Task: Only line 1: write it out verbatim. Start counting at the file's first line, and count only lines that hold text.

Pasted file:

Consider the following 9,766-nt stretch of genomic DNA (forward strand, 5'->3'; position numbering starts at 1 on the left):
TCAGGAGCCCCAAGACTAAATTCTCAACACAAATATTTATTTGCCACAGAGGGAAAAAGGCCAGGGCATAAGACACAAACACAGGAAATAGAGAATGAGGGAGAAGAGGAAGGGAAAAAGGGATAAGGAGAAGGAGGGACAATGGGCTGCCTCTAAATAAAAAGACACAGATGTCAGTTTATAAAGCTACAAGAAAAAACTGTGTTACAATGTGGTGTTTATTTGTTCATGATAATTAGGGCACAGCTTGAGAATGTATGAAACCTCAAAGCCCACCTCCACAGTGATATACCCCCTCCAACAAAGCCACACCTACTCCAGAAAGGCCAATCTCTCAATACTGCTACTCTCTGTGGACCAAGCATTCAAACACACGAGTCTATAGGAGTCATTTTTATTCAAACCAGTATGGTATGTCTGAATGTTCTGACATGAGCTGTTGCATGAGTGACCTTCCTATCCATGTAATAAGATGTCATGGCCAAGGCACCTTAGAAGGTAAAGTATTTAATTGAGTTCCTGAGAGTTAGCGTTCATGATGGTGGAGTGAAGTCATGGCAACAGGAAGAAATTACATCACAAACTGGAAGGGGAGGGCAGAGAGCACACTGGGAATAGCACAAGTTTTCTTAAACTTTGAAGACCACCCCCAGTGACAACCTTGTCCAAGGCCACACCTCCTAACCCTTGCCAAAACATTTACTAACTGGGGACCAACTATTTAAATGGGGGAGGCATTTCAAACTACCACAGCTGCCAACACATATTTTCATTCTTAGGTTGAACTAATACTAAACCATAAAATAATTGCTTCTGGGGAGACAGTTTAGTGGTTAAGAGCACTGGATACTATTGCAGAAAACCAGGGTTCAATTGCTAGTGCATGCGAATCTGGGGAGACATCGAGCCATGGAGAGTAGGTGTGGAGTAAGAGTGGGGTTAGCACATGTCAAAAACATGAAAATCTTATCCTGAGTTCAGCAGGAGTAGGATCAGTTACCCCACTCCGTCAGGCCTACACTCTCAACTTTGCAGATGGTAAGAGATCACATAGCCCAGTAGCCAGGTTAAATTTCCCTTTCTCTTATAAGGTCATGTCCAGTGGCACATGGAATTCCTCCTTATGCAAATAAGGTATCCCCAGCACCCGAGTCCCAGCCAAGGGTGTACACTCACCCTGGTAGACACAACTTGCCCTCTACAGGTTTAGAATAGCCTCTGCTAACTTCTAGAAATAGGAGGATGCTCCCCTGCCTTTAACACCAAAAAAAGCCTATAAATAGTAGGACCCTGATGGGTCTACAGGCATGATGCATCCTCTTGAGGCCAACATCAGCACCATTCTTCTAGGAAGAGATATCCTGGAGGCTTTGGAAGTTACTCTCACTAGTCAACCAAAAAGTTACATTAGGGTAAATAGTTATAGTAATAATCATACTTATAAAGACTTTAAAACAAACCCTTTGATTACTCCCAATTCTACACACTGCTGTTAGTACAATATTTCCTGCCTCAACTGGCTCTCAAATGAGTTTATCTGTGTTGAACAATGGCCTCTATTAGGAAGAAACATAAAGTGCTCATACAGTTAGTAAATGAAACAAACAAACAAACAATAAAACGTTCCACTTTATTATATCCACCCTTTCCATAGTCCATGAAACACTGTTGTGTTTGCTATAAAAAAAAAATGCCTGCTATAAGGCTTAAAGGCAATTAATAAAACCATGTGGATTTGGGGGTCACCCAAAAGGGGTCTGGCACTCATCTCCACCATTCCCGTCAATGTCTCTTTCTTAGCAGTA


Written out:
Consider the following 9,766-nt stretch of genomic DNA (forward strand, 5'->3'; position numbering starts at 1 on the left):